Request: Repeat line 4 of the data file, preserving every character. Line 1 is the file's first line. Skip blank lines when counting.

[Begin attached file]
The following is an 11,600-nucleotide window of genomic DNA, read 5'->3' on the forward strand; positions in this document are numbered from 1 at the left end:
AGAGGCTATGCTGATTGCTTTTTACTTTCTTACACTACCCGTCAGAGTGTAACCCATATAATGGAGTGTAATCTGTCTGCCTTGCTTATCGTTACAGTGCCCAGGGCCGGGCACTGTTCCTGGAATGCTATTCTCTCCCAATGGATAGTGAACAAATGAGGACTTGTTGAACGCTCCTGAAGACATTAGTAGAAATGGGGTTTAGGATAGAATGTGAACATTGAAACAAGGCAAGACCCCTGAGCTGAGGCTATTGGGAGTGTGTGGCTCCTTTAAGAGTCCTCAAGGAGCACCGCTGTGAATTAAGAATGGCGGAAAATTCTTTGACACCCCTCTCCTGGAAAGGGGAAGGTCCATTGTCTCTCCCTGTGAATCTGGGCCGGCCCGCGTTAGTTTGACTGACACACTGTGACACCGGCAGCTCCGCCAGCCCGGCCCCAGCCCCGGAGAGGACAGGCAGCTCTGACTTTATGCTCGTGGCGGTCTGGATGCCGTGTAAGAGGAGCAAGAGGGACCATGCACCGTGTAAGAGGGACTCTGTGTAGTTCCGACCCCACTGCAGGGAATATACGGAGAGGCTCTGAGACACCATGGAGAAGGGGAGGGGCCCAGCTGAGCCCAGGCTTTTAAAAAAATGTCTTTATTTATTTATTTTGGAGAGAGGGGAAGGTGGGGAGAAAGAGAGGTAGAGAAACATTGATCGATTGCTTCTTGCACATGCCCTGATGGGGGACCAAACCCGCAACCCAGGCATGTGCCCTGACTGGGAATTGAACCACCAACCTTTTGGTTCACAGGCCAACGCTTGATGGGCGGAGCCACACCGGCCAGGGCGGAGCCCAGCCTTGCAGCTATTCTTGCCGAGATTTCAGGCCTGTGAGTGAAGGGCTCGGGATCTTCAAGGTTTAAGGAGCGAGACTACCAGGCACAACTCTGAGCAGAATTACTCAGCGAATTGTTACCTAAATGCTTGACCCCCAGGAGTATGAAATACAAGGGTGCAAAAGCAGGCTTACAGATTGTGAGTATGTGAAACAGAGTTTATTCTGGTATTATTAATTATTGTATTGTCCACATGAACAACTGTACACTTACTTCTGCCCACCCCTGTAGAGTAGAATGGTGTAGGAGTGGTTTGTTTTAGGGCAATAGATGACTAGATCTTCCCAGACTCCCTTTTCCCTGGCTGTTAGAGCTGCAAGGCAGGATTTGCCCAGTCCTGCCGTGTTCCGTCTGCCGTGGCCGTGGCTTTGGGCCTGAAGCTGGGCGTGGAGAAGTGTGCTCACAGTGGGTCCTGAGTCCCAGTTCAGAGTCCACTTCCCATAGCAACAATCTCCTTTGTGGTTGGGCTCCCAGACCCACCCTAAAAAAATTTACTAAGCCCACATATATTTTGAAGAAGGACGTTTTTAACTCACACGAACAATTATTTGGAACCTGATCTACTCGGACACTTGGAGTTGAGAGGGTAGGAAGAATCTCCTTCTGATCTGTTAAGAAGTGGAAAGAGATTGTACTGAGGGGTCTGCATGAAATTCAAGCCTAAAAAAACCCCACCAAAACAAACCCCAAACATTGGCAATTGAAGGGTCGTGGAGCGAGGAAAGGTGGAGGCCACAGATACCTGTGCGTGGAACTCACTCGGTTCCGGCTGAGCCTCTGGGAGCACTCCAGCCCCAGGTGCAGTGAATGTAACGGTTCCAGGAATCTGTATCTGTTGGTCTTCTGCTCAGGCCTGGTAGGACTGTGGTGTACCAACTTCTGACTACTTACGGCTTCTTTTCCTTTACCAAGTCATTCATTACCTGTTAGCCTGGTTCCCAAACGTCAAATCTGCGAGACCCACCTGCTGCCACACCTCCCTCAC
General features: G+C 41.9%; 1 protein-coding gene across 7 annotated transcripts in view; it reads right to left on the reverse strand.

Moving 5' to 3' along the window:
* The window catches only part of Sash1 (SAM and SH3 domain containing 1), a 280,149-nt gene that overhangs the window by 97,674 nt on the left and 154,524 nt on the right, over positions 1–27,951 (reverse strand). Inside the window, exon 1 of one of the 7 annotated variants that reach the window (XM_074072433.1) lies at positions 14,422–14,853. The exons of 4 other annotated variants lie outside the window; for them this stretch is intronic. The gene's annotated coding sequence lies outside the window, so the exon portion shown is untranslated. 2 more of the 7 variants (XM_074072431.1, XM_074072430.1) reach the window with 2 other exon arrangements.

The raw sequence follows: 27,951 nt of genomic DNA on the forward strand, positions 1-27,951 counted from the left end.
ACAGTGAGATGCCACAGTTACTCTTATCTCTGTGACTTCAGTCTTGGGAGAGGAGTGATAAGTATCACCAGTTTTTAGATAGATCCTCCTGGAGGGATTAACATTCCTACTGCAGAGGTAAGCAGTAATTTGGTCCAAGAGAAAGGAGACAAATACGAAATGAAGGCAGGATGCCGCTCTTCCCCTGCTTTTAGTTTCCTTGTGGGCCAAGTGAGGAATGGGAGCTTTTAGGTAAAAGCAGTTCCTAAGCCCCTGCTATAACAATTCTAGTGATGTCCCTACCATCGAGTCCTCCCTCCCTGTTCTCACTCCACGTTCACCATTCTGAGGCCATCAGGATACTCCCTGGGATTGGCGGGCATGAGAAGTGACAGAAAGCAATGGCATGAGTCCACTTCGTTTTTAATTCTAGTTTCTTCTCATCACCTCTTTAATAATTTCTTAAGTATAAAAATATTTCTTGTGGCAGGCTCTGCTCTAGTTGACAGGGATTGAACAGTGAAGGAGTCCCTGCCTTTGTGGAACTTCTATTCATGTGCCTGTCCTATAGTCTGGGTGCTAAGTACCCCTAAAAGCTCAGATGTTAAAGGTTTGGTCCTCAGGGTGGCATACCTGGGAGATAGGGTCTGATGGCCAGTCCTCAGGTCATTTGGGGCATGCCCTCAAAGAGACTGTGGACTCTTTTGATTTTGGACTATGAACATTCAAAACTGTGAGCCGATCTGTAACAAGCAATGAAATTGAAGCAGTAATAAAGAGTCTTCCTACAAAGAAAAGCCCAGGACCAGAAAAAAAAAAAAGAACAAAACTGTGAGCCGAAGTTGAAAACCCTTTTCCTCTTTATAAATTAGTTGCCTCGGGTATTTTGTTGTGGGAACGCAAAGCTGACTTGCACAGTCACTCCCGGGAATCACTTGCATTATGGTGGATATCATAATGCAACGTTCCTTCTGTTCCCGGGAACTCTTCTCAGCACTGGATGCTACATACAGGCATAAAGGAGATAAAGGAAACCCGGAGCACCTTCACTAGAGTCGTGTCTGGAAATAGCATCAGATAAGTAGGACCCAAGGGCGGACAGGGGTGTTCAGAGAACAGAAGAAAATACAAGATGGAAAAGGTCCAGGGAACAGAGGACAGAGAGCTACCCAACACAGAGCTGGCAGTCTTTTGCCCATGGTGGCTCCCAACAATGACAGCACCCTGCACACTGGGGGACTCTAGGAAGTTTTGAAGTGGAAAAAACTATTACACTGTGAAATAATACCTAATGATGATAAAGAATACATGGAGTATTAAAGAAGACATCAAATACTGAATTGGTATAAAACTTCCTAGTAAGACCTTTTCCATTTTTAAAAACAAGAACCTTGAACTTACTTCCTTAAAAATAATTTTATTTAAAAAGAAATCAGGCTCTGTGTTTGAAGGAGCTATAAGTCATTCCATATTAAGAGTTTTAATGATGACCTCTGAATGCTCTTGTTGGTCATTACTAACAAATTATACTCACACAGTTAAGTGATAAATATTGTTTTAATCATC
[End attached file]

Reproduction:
Moving 5' to 3' along the window: